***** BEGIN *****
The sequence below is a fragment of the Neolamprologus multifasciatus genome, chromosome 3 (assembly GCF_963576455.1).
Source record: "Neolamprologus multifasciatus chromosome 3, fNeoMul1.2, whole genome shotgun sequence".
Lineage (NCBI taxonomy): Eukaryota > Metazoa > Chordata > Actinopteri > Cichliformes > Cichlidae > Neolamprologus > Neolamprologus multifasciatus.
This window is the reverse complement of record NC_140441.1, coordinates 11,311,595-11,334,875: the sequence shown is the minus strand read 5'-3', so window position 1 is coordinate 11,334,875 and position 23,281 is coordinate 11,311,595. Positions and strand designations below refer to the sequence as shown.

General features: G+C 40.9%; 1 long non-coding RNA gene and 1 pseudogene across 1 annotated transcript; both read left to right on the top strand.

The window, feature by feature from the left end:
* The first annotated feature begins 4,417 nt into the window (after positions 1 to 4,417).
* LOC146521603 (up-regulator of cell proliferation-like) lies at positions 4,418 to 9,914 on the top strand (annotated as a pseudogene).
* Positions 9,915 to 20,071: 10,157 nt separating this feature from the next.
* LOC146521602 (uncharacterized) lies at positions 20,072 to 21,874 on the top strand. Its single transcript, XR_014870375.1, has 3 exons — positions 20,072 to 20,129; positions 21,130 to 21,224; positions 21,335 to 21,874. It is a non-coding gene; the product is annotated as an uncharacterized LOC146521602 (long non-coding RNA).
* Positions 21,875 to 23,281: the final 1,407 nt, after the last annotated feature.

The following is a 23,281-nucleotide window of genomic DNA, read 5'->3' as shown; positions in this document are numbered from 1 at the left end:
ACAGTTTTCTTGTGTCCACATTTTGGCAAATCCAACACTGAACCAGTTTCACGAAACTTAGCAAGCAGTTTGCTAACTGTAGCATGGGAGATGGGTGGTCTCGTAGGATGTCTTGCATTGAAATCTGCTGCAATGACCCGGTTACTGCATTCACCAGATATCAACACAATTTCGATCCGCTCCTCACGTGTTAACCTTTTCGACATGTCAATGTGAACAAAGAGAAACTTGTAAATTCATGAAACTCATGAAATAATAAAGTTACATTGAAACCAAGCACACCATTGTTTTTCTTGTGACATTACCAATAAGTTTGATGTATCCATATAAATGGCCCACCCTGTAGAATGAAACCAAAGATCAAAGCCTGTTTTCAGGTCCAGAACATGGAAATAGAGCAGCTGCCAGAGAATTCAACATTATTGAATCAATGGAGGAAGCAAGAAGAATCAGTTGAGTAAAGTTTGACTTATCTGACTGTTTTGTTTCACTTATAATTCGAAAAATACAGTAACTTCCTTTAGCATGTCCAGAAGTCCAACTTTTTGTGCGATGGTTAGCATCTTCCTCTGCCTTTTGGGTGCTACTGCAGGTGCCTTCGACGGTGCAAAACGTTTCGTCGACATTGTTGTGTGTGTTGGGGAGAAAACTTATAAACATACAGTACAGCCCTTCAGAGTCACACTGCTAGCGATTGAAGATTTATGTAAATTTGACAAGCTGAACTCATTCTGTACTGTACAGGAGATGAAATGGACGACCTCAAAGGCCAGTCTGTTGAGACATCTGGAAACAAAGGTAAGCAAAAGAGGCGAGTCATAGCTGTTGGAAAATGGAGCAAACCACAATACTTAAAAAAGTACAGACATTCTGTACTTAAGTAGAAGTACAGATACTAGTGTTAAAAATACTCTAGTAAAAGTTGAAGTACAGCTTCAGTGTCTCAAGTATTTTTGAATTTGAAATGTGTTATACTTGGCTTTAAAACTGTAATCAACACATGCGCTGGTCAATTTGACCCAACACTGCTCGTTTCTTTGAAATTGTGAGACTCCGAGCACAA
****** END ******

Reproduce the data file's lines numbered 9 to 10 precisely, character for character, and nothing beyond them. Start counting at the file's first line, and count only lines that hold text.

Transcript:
* Positions 9,915 to 20,071: 10,157 nt separating this feature from the next.
* LOC146521602 (uncharacterized) lies at positions 20,072 to 21,874 on the top strand. Its single transcript, XR_014870375.1, has 3 exons — positions 20,072 to 20,129; positions 21,130 to 21,224; positions 21,335 to 21,874. It is a non-coding gene; the product is annotated as an uncharacterized LOC146521602 (long non-coding RNA).